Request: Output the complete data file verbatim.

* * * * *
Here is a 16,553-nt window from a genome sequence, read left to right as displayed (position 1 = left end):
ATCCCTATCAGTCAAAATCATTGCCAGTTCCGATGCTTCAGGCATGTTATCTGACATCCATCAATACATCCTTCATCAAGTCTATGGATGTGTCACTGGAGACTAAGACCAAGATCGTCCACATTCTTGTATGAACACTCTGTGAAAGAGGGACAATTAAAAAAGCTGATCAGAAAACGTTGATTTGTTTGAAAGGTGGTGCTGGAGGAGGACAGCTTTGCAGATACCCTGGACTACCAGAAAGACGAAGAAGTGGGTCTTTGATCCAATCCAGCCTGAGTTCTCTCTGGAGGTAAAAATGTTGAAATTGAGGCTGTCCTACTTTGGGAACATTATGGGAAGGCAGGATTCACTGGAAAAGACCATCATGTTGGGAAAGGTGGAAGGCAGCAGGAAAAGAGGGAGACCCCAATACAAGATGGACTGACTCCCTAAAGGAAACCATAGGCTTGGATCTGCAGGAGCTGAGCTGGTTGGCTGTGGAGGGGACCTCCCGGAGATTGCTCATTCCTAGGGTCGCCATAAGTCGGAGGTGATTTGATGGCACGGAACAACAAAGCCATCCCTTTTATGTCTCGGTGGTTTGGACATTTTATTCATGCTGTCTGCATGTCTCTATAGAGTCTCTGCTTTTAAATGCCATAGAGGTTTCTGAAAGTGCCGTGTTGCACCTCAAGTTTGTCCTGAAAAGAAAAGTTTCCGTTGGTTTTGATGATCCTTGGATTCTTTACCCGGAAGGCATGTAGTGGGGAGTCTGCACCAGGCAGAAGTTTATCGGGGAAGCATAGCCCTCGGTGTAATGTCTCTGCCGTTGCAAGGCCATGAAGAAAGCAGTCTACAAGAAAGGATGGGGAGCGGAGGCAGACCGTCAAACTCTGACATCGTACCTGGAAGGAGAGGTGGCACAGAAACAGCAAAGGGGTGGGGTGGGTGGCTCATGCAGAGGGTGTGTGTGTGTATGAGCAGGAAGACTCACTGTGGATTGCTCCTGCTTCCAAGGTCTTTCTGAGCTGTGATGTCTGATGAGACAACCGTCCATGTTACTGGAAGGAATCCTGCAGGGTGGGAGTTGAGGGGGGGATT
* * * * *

Here is a 16,553-nt window from a genome sequence, read left to right as displayed (position 1 = left end):
ATCCCTATCAGTCAAAATCATTGCCAGTTCCGATGCTTCAGGCATGTTATCTGACATCCATCAATACATCCTTCATCAAGTCTATGGATGTGTCACTGGAGACTAAGACCAAGATCGTCCACATTCTTGTATGAACACTCTGTGAAAGAGGGACAATTAAAAAAGCTGATCAGAAAACGTTGATTTGTTTGAAAGGTGGTGCTGGAGGAGGACAGCTTTGCAGATACCCTGGACTACCAGAAAGACGAAGAAGTGGGTCTTTGATCCAATCCAGCCTGAGTTCTCTCTGGAGGTAAAAATGTTGAAATTGAGGCTGTCCTACTTTGGGAACATTATGGGAAGGCAGGATTCACTGGAAAAGACCATCATGTTGGGAAAGGTGGAAGGCAGCAGGAAAAGAGGGAGACCCCAATACAAGATGGACTGACTCCCTAAAGGAAACCATAGGCTTGGATCTGCAGGAGCTGAGCTGGTTGGCTGTGGAGGGGACCTCCCGGAGATTGCTCATTCCTAGGGTCGCCATAAGTCGGAGGTGATTTGATGGCACGGAACAACAAAGCCATCCCTTTTATGTCTCGGTGGTTTGGACATTTTATTCATGCTGTCTGCATGTCTCTATAGAGTCTCTGCTTTTAAATGCCATAGAGGTTTCTGAAAGTGCCGTGTTGCACCTCAAGTTTGTCCTGAAAAGAAAAGTTTCCGTTGGTTTTGATGATCCTTGGATTCTTTACCCGGAAGGCATGTAGTGGGGAGTCTGCACCAGGCAGAAGTTTATCGGGGAAGCATAGCCCTCGGTGTAATGTCTCTGCCGTTGCAAGGCCATGAAGAAAGCAGTCTACAAGAAAGGATGGGGAGCGGAGGCAGACCGTCAAACTCTGACATCGTACCTGGAAGGAGAGGTGGCACAGAAACAGCAAAGGGGTGGGGTGGGTGGCTCATGCAGAGGGTGTGTGTGTGTATGAGCAGGAAGACTCACTGTGGATTGCTCCTGCTTCCAAGGTCTTTCTGAGCTGTGATGTCTGATGAGACAACCGTCCATGTTACTGGAAGGAATCCTGCAGGGTGGGAGTTGAGGGGGGGATT